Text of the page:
Just Ask Antoine!
Atoms & ions
Energy & change
The quantum theory
Electrons in atoms
The periodic table
Acids & bases
History of chemistry
What are triclocarban and triclosan (ingredients in some antiseptic soaps)?
- I've noticed that a chemical called "triclocarban" is in many soaps. It's said to kill many types of bacteria in very small amounts.What is the formula for triclocarban and how does it kill that many different bacteria?
Triclocarban (also called TCC, Cutisan, Solubacter, and trichlorocarbanilide) is a trivial name for 3-(4-chlorophenyl)- 1-(3,4-dichlorphenyl)urea:
Triclocarban. Click on the structures for a 3D Chime molecular model.
Triclosan (also known as CH 3635, Irgasan Ch 3635, Irgasan DP 300, and Ster-Zac) is shown at left; it has a similar structure.
Triclosan. Click on the structures for a 3D Chime molecular model.
Triclosan and triclocarban have been used as effective antiseptics  in soap since the 1960's.
Triclosan has been incorporated into a wide range of consumer goods, including cosmetics, toothpaste, and plastics for children's toys and kitchen and table utensils.
Neither substance is very soluble in water, but both are fat-soluble and easily cross cell membranes.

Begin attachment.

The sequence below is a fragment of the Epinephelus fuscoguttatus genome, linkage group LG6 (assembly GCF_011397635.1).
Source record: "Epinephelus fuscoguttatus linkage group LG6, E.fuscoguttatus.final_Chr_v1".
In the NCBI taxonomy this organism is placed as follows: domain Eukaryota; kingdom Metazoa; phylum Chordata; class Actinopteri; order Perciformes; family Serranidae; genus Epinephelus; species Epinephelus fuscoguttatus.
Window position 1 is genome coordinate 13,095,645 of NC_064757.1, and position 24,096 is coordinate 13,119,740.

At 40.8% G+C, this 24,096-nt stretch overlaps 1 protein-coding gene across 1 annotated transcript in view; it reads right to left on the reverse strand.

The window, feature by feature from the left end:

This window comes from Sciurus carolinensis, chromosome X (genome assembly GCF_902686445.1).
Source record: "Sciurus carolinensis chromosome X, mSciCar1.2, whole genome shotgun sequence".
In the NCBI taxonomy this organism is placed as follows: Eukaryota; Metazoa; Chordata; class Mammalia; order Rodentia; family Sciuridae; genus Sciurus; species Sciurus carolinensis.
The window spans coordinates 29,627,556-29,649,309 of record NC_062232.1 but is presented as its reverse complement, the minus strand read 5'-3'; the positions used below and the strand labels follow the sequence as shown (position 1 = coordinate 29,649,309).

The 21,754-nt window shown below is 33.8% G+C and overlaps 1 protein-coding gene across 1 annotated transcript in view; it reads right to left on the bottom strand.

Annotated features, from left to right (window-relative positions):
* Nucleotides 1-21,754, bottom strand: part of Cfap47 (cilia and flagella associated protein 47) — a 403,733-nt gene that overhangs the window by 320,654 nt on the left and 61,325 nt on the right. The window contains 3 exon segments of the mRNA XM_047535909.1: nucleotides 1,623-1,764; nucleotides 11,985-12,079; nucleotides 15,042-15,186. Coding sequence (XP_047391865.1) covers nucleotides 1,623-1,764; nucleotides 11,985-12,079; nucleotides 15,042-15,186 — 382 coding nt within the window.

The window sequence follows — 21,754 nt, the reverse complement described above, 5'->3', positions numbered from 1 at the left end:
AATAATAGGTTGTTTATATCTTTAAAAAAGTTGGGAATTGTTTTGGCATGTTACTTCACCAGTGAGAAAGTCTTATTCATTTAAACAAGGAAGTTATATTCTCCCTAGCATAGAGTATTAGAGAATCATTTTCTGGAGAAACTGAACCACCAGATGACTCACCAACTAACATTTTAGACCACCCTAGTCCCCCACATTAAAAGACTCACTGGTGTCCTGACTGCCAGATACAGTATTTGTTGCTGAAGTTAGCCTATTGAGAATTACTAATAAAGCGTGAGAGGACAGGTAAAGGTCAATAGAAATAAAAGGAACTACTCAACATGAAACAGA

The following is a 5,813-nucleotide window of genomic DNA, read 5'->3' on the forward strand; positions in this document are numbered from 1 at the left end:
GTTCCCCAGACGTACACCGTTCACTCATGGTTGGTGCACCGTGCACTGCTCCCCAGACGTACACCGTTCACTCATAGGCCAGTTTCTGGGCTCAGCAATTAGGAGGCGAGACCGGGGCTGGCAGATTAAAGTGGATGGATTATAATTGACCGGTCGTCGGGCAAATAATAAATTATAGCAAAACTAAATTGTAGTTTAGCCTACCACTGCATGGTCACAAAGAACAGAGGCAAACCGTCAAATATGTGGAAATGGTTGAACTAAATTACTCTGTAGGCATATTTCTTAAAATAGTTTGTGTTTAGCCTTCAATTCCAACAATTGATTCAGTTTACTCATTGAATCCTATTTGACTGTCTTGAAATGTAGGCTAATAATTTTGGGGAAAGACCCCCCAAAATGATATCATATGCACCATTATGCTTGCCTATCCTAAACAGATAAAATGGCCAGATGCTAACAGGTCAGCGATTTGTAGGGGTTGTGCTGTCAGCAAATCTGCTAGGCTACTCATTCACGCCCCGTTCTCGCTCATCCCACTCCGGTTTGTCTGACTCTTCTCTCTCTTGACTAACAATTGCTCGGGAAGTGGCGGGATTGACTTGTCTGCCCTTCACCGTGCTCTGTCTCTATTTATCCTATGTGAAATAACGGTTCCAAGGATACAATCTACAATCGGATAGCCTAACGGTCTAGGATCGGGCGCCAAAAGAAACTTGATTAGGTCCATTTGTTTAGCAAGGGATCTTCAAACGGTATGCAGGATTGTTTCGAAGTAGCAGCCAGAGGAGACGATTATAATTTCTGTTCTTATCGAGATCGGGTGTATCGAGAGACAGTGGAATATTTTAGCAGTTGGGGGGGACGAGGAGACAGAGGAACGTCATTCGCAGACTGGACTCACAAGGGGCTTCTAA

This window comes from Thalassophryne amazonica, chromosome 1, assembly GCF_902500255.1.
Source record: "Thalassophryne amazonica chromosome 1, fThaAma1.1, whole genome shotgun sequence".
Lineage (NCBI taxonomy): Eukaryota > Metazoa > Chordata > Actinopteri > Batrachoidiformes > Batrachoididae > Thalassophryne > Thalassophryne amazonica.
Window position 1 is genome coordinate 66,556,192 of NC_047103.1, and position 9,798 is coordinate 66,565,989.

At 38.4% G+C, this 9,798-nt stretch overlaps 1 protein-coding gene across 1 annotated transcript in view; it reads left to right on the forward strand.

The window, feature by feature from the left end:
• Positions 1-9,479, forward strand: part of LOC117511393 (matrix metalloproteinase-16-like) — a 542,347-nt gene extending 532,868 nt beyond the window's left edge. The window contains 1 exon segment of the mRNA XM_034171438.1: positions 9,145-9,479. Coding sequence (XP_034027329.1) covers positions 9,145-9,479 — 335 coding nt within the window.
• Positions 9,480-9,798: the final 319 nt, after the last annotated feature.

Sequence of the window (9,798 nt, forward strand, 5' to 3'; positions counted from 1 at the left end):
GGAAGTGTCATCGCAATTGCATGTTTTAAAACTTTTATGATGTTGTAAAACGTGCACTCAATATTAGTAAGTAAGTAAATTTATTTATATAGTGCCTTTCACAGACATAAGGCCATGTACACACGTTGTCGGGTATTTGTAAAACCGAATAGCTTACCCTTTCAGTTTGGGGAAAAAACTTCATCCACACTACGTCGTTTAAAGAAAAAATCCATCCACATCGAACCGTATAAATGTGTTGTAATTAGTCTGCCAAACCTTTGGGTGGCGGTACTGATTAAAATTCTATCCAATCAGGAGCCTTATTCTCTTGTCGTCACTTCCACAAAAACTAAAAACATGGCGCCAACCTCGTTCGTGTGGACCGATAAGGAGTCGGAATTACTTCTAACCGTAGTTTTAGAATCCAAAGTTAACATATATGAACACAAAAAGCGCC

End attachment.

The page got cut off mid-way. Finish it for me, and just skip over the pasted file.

Once inside the cell, triclosan poisons a specific enzyme that many bacteria and funguses need for survival
[2,3]. Triclosan blocks the active site of an enzyme called enoyl-acyl carrier-protein reductase
(ENR for short), preventing the bacteria from manufacturing fatty acids it needs for building cell membranes and other vital functions. Humans don't have this enzyme, so triclosan is harmless to them. One molecule of triclosan permanently disables an ENR molecule, which explains why triclosan has powerful antibiotic action even at very low concentrations. Triclocarban's structural similiarity suggests a similiar mode of action.
The highly specific way that triclosan kills has researchers concerned about its role in fostering antibiotic-resistant strains of bacteria . Researchers have recently demonstrated that mutations in the bacterial gene
that produces ENR can produce triclosan-resistant bacteria. Because triclosan is now so widespread in
the environment, it's likely that new antibiotics targeting ENR would be ineffective.
- Yackovich, F., N. K. Poulsen, and J. E. Heinze, "Validation of the Agar Patch Test Using Soap Bars which Deposit Different Amounts of Triclocarban", J. Soc. Cosmet. Chem., 37: 99-104 (1986).
- McMurray, L. M., Oethinger, M, Levy, S. B., "Triclosan targets lipid synthesis", Nature
394, 531-32 (1998). Abstract
- Levy, C. W., Roujeinikovai, A., Sedelnikova, S., Baker, P. J.,
Stuitje, A. R., Slabas, A. R., Rice, D., & Rafferty, J. B., "Molecular Basis of Triclosan Activity",
Nature, 398, 383-384 (1999). Abstract
National Toxicology Program Chemical Repository Data Sheet (Radian Corporation, August 29, 1991), National Institute of Health, USA. WWW: http://ntp-server.niehs.nih.gov/.
- Triclocarban, BIAM (Automated Drug Databank),
Related Web Links
Soaps and Detergents (Soap & Detergent Association)
Author: Fred Senese firstname.lastname@example.org